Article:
For those of you w/ Netflix accounts, there’s a documentary recently added to their lineup — “Behind the Curve,” directed by a Daniel Clark. Looks like it’s also available on Amazon Prime & iTunes. I stumbled upon it this past weekend, and was fascinated by it in a “wreck on the side of the road that you just can’t pull your eyes away from” kind of way. Once I started watching it, I just couldn’t stop.
The film chronicles the present-day flat earth movement, and the director does a remarkably even-handed job of allowing the various flat earth advocates he interviews to present their perspectives w/o subjecting them to ridicule. (If you’re familiar w/ the documentary filmmaker Erroll Morris, he often takes a similar approach…letting the eccentric folks that he interviews have their eccentricities speak for themselves, without additional comment or input.)
The principal flat earth advocate in the film is a guy from the Seattle area named Sargent. If you watch the trailer below he’s the middle-aged guy wearing cargo shorts, a cap & a black t-shirt…one gathers from the documentary that this appears to be what Mr. Sargent wears every day of his life. And he may or may not still live w/ his mom; I couldn’t quite tell. He does podcasts & the YouTube channel thing, and is one of the flat earth movement’s most influential figures. The camera crew follows Sargent to a prime viewing spot for the solar eclipse back about 18 months ago (in one of the film’s more ironic moments), and also to the International Flat Earth Convention (or whatever it was officially called) in Raleigh, NC a couple years back.
As an aside, I live in Raleigh, and I remember this thing making the local news back when it happened. I have no idea how that convention ended up here, other than they apparently must’ve gotten a really good rate at the Embassy Suites.
On the counterpoint side are a couple physicists, a couple psychiatrists & astronaut Scott Kelly. You may recall that the latter spent a year on the International Space Station, and thus has personally orbited the earth more than a few times, with a window to look out of while he was doing so.
The flat earth movement appears more broadly to be a haven for conspiracy theory types of multiple stripes — anti-vaxxers, 9/11 truthers, anti-CIA tin foil hat wearers, as well as a variant of Young Earth Creationism, though without an apparent attachment of the latter to the sort of fundamentalist Christianity with which most of us are familiar. But familiarly, there’s a suspicion of “science” and “scientists” as either (a) those who blindly accept whatever they’ve been told along the way, or (b) part of some nefarious global conspiracy…albeit one whose presumptive end-game goals are never quite articulated.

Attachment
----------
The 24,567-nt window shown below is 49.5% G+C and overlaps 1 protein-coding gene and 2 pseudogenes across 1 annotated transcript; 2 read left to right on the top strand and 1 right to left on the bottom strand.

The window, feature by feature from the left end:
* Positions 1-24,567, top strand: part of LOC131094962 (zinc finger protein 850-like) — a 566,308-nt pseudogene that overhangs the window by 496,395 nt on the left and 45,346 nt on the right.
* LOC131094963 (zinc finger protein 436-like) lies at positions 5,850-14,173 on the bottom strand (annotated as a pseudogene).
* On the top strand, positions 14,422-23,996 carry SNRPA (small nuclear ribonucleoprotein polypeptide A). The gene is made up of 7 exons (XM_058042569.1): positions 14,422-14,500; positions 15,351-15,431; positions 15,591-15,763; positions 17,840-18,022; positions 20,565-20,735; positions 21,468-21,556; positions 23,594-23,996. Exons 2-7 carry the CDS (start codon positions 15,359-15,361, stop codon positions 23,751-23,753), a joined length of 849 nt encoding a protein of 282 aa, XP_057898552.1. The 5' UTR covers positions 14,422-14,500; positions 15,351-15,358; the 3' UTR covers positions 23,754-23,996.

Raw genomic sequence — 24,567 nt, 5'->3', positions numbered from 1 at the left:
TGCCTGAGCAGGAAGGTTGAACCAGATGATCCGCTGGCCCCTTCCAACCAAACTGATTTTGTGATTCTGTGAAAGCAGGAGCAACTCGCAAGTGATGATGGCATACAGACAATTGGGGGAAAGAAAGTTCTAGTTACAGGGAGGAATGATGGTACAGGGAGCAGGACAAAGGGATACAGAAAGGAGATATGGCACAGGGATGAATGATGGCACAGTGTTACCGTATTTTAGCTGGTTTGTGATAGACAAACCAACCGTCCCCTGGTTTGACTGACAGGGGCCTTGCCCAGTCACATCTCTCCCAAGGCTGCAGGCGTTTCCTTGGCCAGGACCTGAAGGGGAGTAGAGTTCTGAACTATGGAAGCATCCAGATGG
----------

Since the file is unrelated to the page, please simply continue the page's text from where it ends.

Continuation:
A few of the flat earther’s discuss the kinds of experiments that they need to do to prove their claim, including one involving a laser (SPOILER ALERT…the laser “experiment” does not confirm that the earth is flat, in spite of multiple do-over’s; this leads to compete exasperation on the part of the guy running the laser).
I found it also surprising that there are such pronounced rifts within the flat earth community. There’s another podcaster/YouTuber who really has it in for this Sargent guy, and Sargent’s maybe Platonic/maybe not quasi-girlfriend (the cute redhead in the trailer) is another podcaster who is a rather polarizing figure among flat earther’s. Some of the conflict clearly revolves around (pun intended) influence & power within the community, but there’s also an element of orthodoxy involved, with often zero tolerance for anyone who deviates from accepted flat earth purity. And anyone who does deviate in some fashion risks being labeled an apostate, or worse, a planted CIA operative. For such a fringe group, with such a fringe foundational position, the flat earther’s appear to keep their tent pretty small.
Even though there are presumably very few flat earther’s within North American Christian YEC-ism — for practical purposes, I’ll assume that number is zero — there are unmistakable parallels. One is left asking the question, “Why do people like this believe what they believe?”…especially w/ regards to:
(a) a sincere conviction that “we” — and only “we” — are the keepers of The Truth, ie, this special knowledge which everyone else could possess, too, if they would only remove the scales from their own eyes,
(b) an insistence upon adherence to accepted group orthodoxy,
© a rigid adherence to their position in spite of the complete lack of supporting peer-reviewed scientific evidence,
(d) a mistrust of said peer-reviewed conventional science, and of those who engage in such work,
(e) as a corollary to both of the above, an inexplicable optimism that it’s simply a matter of time before they themselves pull off the experiment or observation that will definitively prove their claims to the world, and
(f) an inability to rethink one’s underlying position when such experimental attempts fail so spectacularly.
Three stars. Definitely worth a view.
Link, which has the trailer imbedded…